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Dasappa, S and Krishna, Subbu DN and Bose, Bikas and Tauri, H (2015) ADAPTATION OF MW LEVEL NATURAL GAS LEAN BURN ENGINE FOR PRODUCER GAS OPERATION A GRID CONNECTED POWER PLANT. In: 22nd European International Biomass Conference - Setting the Course for a Biobased Economy, JUN 23-26, 2014, Hamburg, GERMANY, pp. 554-557.

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Official URL: http://dx.doi.org/10.5071/22ndEUBCE2014-2AV.1.8


Availability of producer gas engines at MW being limited necessitates to adapt engine from natural gas operation. The present work focus on the development of necessary kit for adapting a 12 cylinder lean burn turbo-charged natural gas engine rated at 900 kWe (Waukesha make VHP5904LTD) to operate on producer and set up an appropriate capacity biomass gasification system for grid linked power generation in Thailand. The overall plant configuration had fuel processing, drying, reactor, cooling and cleaning system, water treatment, engine generator and power evacuation. The overall project is designed for evacuation of 1.5 MWe power to the state grid and had 2 gasification system with the above configuration and 3 engines. Two gasification system each designed for about 1100 kg/hr of woody biomass was connected to the engine using a producer gas carburetor for the necessary Air to fuel ratio control. In the use of PG to fuel IC engines, it has been recognized that the engine response will differ as compared to the response with conventional fueled operation due to the differences in the thermo-physical properties of PG. On fuelling a conventional engine with PG, power de-rating can be expected due to the lower calorific value (LCV), lower adiabatic flame temperature (AFT) and the lower than unity product to reactant more ratio. Further the A/F ratio for producer gas is about 1/10th that of natural gas and requires a different carburetor for engine operation. The research involved in developing a carburetor for varying load conditions. The patented carburetor is based on area ratio control, consisting of a zero pressure regulator and a separate gas and air line along with a mixing zone. The 95 litre engine at 1000 rpm has an electrical efficiency of 33.5 % with a heat input of 2.62 MW. Each engine had two carburetors designed for producer gas flow each capable of handling about 1200 m3/hr in order to provide similar engine heat input at a lower conversion efficiency. Cold flow studies simulating the engine carburetion system results showed that the A/F was maintained in the range of 1.3 +/- 0.1 over the entire flow range. Initially, the gasification system was tested using woody biomass and the gas composition was found to be CO 15 +/- 1.5 % H-2 22 +/- 2% CH4 2.2 +/- 0.5 CO2 11.25 +/- 1.4 % and rest N-2, with the calorific value in the range of 5.0 MJ/kg. After initial trials on the engine to fine tune the control system and adjust various engine operating parameter a peak load of 800 kWe was achieved, while a stable operating conditions was found to be at 750 kWe which is nearly 85 % of the natural gas rating. The specific fuel consumption was found to be 0.9 kg of biomass per kWh.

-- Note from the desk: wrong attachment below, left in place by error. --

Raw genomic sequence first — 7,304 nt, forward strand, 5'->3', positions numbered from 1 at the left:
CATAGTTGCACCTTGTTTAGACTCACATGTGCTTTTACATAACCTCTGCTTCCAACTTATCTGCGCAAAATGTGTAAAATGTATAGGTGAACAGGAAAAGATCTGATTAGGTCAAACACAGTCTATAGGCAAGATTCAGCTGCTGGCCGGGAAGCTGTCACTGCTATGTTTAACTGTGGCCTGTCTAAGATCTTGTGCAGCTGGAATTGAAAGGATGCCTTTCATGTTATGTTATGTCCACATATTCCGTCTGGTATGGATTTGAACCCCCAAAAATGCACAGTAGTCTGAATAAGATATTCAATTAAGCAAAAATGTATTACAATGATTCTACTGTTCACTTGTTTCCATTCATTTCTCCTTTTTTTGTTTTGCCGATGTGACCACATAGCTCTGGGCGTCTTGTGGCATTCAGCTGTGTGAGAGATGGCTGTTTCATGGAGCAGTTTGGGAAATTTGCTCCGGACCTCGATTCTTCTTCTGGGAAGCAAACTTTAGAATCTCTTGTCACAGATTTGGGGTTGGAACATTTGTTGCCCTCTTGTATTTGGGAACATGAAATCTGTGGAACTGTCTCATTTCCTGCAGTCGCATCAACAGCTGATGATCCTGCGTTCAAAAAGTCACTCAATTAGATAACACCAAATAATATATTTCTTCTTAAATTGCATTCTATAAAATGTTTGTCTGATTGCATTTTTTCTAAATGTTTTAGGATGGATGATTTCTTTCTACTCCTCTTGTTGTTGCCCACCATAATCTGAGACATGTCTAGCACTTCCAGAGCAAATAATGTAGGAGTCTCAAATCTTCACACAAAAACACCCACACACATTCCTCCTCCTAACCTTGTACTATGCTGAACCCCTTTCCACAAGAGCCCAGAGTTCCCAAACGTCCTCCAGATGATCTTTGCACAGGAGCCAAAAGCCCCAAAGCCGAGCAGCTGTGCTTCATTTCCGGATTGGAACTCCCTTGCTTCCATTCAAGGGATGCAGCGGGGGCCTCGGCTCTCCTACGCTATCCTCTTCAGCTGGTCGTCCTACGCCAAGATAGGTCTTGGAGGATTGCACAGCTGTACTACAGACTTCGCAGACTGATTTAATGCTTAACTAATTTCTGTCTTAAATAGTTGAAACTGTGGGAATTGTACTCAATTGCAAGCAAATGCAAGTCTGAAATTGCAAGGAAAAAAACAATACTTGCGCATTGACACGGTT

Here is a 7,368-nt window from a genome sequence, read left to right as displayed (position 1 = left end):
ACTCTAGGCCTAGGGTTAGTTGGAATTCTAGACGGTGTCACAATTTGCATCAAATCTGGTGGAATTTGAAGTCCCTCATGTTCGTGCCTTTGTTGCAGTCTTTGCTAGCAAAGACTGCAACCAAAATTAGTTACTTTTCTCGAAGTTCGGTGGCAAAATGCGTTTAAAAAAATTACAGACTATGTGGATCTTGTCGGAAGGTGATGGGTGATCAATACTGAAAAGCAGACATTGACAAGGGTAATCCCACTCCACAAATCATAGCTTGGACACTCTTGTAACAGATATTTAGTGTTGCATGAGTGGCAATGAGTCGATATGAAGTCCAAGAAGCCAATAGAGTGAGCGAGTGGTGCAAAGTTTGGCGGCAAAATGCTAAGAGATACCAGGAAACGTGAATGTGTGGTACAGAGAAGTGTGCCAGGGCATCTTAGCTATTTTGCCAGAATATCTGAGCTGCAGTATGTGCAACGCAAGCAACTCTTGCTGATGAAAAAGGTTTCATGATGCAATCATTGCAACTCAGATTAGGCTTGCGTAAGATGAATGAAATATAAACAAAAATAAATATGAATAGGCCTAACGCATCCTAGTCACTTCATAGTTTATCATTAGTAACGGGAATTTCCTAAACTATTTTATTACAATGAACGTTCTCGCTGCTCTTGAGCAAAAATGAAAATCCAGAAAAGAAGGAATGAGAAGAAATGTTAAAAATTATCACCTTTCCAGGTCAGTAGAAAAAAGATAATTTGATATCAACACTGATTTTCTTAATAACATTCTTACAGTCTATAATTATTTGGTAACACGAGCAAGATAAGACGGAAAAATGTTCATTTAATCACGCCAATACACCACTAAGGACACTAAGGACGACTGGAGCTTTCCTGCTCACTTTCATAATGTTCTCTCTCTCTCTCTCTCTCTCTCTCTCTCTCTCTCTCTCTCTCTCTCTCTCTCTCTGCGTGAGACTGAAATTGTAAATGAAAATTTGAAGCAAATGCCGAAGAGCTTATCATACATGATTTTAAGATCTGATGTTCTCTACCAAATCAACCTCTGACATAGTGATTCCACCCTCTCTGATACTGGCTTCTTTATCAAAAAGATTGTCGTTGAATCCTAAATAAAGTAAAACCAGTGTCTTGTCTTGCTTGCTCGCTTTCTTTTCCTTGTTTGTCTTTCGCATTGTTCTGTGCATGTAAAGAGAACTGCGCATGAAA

Item Type: Conference Proceedings
Additional Information: Copy right for this article belongs to the ETA-FLORENCE, PIAZZA SAVONAROLA 10, I-50132 FLORENCE, ITALY
Keywords: biomass; power generation; gas engine; gasifier; producer gas; carburetion
Department/Centre: Division of Mechanical Sciences > Centre for Sustainable Technologies (formerly ASTRA)
Date Deposited: 29 Apr 2015 06:25
Last Modified: 29 Apr 2015 06:25
URI: http://eprints.iisc.ac.in/id/eprint/51466

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